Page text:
There were footsteps in the house. He heard the blinds drawn up, and shutters opened; and now and then a stealthy tread outside his own door. He tried to call out, more than once, but his mouth was dry as if it had been filled with sand. At last he sat up in his bed, and cried:
It was his wife.
He asked her what it was o'clock? Nine.
'Did--did no one knock at my door yesterday?' he faltered. 'Something disturbed me; but unless you had knocked the door down, you would have got no notice from me.'
'No one,' she replied. That was well. He had waited, almost breathless, for her answer. It was a relief to him, if anything could be.
'Mr Nadgett wanted to see you,' she said, 'but I told him you were tired, and had requested not to be disturbed. He said it was of little consequence, and went away. As I was opening my window to let in the cool air, I saw him passing through the street this morning, very early; but he hasn't been again.'
Passing through the street that morning? Very early! Jonas trembled at the thought of having had a narrow chance of seeing him himself; even him, who had no object but to avoid people, and sneak on unobserved, and keep his own secrets; and who saw nothing.
He called to her to get his breakfast ready, and prepared to go upstairs; attiring himself in the clothes he had taken off when he came into that room, which had been, ever since, outside the door. In his secret dread of meeting the household for the first time, after what he had done, he lingered at the door on slight pretexts that they might see him without looking in his face; and left it ajar while he dressed; and called out to have the windows opened, and the pavement watered, that they might become accustomed to his voice. Even when he had put off the time, by one means or other, so that he had seen or spoken to them all, he could not muster courage for a long while to go in among them, but stood at his own door listening to the murmur of their distant conversation.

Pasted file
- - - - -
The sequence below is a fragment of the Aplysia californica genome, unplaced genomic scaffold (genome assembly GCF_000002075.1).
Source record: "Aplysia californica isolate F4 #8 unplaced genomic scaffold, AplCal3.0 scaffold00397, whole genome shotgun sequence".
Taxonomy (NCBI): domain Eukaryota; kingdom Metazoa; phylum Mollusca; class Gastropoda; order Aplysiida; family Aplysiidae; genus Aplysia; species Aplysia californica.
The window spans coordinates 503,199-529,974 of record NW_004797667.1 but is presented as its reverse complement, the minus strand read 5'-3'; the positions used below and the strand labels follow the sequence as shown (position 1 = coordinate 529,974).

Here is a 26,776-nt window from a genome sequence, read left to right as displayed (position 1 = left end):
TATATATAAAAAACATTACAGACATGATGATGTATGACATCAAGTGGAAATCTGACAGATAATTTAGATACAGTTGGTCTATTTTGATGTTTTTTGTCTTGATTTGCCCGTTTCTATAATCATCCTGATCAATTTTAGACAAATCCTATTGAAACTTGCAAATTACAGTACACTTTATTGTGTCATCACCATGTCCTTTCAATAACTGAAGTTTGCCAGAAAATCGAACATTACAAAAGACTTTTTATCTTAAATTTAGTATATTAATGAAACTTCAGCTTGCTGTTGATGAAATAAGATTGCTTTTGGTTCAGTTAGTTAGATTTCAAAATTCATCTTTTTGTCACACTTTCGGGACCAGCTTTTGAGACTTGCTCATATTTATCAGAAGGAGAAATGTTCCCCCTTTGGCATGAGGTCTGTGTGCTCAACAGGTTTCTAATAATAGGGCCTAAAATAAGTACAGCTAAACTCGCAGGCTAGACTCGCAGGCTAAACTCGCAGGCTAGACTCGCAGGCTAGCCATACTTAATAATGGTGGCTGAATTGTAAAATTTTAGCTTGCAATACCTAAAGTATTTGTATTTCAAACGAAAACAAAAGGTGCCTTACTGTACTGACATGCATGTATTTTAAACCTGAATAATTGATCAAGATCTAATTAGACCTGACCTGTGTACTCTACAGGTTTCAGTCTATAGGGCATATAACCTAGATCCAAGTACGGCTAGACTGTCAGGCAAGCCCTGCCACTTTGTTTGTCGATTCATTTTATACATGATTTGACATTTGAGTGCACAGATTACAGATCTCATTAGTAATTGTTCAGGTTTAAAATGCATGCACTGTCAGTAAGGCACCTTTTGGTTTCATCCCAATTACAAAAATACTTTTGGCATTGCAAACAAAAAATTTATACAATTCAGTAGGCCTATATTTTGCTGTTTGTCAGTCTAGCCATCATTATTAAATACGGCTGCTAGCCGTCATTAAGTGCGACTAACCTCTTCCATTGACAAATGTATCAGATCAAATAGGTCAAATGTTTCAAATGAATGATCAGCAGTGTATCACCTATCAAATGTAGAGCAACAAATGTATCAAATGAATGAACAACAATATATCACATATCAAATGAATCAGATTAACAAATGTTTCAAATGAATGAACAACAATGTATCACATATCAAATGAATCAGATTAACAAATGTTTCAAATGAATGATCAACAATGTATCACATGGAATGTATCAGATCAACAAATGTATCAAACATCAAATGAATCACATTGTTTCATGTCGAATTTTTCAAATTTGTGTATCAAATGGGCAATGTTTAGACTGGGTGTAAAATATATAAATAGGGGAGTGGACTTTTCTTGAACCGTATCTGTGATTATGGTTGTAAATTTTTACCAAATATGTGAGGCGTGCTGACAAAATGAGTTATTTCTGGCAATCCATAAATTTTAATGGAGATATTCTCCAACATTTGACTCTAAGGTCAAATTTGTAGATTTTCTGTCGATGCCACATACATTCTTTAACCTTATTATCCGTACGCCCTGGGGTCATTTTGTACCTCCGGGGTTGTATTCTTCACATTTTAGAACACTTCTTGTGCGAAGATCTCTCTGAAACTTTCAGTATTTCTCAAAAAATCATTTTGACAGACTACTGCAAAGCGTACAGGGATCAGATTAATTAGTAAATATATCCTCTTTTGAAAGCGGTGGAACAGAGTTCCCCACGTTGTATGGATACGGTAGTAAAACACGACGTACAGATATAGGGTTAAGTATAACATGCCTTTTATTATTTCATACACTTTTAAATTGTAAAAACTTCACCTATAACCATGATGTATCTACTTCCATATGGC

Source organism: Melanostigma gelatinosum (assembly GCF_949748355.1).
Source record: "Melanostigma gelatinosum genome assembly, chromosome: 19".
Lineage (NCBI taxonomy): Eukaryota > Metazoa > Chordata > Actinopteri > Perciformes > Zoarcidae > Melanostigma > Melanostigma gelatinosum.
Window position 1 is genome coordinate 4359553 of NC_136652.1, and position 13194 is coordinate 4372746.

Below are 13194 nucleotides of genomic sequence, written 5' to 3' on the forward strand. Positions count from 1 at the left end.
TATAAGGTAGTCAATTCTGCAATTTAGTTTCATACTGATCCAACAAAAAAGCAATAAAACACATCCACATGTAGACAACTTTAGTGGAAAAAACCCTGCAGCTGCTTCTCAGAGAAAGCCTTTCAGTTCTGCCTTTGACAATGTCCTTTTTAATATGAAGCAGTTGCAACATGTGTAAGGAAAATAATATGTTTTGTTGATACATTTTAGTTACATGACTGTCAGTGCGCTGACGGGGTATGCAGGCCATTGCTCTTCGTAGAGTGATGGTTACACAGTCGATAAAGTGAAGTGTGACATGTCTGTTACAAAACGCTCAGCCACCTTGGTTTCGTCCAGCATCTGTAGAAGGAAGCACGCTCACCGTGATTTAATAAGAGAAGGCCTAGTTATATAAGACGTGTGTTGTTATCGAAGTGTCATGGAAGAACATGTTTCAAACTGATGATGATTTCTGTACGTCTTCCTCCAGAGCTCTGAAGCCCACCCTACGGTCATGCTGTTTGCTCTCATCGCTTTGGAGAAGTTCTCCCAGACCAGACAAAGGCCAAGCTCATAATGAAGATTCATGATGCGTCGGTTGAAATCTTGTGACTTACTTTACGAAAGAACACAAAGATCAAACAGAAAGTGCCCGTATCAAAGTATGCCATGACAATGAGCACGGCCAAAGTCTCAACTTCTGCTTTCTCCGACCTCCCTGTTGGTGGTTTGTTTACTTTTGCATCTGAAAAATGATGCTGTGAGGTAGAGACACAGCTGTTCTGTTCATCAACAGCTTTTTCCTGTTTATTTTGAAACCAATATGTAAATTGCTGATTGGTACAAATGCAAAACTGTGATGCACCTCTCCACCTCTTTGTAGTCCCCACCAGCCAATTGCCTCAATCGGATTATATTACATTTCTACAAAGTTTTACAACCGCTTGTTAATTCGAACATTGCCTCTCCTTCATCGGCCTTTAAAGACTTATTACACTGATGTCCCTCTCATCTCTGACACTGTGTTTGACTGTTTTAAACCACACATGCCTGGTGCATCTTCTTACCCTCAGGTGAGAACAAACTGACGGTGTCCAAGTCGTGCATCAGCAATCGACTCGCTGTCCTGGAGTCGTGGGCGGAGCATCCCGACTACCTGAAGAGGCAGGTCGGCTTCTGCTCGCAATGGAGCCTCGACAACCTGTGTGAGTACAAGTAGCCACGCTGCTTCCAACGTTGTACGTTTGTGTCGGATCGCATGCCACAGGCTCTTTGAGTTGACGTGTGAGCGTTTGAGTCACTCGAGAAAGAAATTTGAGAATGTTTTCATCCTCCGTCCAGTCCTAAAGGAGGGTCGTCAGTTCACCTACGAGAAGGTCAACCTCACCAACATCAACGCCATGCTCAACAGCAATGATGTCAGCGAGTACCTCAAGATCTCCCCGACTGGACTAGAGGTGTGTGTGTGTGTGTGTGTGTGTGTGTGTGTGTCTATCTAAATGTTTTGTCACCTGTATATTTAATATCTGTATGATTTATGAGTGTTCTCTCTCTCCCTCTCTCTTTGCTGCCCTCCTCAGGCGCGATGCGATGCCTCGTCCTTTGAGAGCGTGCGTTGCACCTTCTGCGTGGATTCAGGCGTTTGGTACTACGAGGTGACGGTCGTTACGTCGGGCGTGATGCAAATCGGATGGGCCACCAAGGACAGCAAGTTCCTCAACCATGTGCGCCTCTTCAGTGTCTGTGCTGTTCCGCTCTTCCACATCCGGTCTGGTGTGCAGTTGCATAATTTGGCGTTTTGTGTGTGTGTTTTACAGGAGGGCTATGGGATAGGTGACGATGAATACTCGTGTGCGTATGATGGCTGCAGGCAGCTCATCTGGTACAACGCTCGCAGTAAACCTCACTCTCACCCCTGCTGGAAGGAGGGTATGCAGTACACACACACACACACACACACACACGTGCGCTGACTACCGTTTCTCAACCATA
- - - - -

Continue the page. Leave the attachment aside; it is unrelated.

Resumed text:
He could not stop there for ever, and so joined them. His last glance at the glass had seen a tell-tale face, but that might have been because of his anxious looking in it. He dared not look at them to see if they observed him, but he thought them very silent.
And whatsoever guard he kept upon himself, he could not help listening, and showing that he listened. Whether he attended to their talk, or tried to think of other things, or talked himself, or held his peace, or resolutely counted the dull tickings of a hoarse clock at his back, he always lapsed, as if a spell were on him, into eager listening. For he knew it must come. And his present punishment, and torture and distraction, were, to listen for its coming.
BEARS TIDINGS OF MARTIN AND OF MARK, AS WELL AS OF A THIRD PERSON NOT QUITE UNKNOWN TO THE READER. EXHIBITS FILIAL PIETY IN AN UGLY ASPECT; AND CASTS A DOUBTFUL RAY OF LIGHT UPON A VERY DARK PLACE
Tom Pinch and Ruth were sitting at their early breakfast, with the window open, and a row of the freshest little plants ranged before it on the inside by Ruth's own hands; and Ruth had fastened a sprig of geranium in Tom's button-hole, to make him very smart and summer- like for the day (it was obliged to be fastened in, or that dear old Tom was certain to lose it); and people were crying flowers up and down the street; and a blundering bee, who had got himself in between the two sashes of the window, was bruising his head against the glass, endeavouring to force himself out into the fine morning, and considering himself enchanted because he couldn't do it; and the morning was as fine a morning as ever was seen; and the fragrant air was kissing Ruth and rustling about Tom, as if it said, 'how are you, my dears; I came all this way on purpose to salute you;' and it was one of those glad times when we form, or ought to form, the wish that every one on earth were able to be happy, and catching glimpses of the summer of the heart, to feel the beauty of the summer of the year.